Principles and Standards for School Mathematics
Mathematics is one of the greatest cultural and intellectual achievements of humankind, and citizens should develop an appreciation and understanding of that achievement" (NCTM 2000, p. 4).
NCTM Principles and Standards for School Mathematics (Grades 9-12)
North Carolina Mathematics Curriculum
History of mathematics is one topic that has become increasingly more important in the preparation of prospective teachers.
The Program Standards for Initial Preparation of Mathematics Teachers (NCATE/NCTM, 2003) requires knowledge of the historical development in the number and number systems, algebra, Euclidean and non-Euclidean geometries, calculus, discrete mathematics, probability and statistics, and measurement and measurement systems for secondary mathematics teachers, and also includes the recommendation for knowledge of the "contributions from diverse cultures."
The MET report (AMS/MAA, 2001) has the following: "A history of mathematics course can provide middle grades teachers with an understanding of the background and historical development of many topics in the middle grades curriculum." The recommendation for history is echoed in the report's section on educating secondary teachers with the suggestion of a capstone course that includes "examination of conceptual difficultiesales.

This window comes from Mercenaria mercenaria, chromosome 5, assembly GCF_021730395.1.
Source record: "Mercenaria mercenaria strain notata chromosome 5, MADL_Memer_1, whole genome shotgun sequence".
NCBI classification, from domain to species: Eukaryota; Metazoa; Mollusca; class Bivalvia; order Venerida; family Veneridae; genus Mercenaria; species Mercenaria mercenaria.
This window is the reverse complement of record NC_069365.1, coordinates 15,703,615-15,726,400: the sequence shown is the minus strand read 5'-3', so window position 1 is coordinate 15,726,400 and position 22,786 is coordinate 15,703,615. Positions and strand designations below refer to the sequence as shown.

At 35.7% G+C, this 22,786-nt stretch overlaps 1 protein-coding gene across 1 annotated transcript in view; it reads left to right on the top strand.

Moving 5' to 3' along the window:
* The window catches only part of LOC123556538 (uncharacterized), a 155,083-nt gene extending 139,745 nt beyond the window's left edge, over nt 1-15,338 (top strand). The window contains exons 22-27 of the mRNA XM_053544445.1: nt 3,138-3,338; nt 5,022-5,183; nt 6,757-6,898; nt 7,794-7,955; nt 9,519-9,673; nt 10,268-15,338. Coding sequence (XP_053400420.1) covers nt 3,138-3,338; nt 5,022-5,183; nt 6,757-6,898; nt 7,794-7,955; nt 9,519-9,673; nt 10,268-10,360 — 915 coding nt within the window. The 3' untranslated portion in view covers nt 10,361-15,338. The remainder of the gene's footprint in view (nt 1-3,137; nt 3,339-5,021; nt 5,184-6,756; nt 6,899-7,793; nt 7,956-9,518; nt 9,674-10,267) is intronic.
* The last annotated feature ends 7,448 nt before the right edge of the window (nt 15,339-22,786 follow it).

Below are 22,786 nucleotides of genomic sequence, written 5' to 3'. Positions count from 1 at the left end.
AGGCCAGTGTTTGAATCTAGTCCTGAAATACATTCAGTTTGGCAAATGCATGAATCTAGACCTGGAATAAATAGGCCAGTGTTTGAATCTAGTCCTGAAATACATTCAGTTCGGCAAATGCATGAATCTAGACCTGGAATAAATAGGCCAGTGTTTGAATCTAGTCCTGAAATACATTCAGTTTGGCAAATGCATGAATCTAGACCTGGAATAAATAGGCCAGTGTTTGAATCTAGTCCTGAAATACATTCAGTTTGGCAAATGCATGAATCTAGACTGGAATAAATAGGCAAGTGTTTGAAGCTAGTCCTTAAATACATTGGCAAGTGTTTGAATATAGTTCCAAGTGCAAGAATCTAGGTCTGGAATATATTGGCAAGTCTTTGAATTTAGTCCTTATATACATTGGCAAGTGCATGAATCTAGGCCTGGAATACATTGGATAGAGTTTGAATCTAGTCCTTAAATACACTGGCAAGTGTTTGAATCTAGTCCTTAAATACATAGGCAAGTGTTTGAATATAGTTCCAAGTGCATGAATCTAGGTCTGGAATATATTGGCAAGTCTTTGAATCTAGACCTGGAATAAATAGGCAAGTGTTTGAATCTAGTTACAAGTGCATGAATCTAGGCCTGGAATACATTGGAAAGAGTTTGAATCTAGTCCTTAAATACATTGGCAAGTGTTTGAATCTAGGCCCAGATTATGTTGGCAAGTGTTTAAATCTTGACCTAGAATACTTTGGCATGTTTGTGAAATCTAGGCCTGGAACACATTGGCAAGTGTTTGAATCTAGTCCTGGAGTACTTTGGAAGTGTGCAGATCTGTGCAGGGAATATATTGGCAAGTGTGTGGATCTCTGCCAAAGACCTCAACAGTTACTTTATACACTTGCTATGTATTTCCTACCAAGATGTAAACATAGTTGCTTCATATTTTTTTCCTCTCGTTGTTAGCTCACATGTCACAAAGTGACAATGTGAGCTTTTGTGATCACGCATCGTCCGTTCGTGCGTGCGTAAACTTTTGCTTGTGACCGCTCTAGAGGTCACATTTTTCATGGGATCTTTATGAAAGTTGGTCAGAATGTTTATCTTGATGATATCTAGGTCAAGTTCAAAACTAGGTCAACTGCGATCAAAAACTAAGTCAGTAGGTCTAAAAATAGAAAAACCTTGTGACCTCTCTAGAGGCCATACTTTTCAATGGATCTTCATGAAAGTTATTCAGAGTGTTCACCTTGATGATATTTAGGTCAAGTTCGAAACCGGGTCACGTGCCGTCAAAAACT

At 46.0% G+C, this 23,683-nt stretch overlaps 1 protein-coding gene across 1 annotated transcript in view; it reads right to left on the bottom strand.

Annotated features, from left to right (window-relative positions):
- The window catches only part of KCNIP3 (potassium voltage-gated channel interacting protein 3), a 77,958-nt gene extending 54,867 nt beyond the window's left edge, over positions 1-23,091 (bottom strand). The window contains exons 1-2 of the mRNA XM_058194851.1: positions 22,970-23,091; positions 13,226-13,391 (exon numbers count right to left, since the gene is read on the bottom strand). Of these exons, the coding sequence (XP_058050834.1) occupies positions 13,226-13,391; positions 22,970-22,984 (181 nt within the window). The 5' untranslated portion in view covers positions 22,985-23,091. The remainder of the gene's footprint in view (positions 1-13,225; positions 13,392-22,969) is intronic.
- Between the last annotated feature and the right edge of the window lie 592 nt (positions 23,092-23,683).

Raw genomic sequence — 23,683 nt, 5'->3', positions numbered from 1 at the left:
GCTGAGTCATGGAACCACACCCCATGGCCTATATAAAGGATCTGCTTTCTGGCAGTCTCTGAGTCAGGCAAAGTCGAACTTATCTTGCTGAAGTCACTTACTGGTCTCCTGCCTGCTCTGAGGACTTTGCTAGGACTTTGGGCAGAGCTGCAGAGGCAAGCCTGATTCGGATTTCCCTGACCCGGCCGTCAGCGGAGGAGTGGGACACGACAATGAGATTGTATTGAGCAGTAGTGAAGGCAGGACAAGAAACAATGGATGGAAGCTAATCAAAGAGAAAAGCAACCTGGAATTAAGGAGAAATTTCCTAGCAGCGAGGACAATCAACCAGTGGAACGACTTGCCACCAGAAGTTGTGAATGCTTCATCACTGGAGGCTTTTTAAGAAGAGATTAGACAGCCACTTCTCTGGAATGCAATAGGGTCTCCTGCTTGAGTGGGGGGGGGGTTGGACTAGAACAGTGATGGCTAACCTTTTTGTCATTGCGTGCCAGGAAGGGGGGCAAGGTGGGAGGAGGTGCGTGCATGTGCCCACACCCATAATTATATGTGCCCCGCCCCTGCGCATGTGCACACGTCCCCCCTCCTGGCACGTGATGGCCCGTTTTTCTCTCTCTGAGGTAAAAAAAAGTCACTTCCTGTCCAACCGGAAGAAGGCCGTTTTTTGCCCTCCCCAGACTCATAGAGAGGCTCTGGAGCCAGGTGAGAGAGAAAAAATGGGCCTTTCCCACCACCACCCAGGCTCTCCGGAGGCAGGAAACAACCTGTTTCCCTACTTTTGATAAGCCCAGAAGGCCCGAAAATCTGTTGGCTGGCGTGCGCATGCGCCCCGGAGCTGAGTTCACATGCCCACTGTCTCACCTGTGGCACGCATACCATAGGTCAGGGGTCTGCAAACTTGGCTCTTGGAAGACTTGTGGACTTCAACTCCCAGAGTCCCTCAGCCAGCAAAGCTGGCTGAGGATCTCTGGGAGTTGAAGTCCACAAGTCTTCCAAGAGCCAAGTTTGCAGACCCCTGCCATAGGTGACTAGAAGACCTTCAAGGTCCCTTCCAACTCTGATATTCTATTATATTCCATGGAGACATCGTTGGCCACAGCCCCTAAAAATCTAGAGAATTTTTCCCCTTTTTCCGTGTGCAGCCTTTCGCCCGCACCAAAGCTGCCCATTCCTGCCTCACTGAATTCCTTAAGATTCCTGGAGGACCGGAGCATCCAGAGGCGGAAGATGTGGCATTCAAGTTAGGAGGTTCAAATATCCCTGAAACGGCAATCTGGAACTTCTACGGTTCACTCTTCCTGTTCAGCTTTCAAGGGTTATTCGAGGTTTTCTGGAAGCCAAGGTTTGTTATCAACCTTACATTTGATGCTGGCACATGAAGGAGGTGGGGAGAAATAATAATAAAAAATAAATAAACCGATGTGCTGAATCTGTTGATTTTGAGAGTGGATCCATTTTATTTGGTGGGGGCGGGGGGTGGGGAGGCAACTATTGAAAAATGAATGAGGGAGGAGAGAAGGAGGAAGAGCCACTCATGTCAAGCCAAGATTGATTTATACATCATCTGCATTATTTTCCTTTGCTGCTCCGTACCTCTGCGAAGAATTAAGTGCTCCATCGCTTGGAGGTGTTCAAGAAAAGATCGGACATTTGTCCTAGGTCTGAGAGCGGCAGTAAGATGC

Historical connections would be of value to anyone studying the subject, not only prospective teachers, but other mathematics and science majors as well. In their Curriculum Guide (MAA, 2004), the Mathematical Association of America's Committee on the Undergraduate Program in Mathematics (CUPM) recommends that mathematics programs "guide students to learn mathematics in a way that helps them to better understand its place in society: its meaning, its history, and its uses" in order "to serve all students well - not only those who major in the mathematical or physical sciences."
"The result [of including history] is that students will see mathematics as a discipline that transcends culture, time, and gender, and as a discipline for everyone, everywhere (Johnson, 1999)."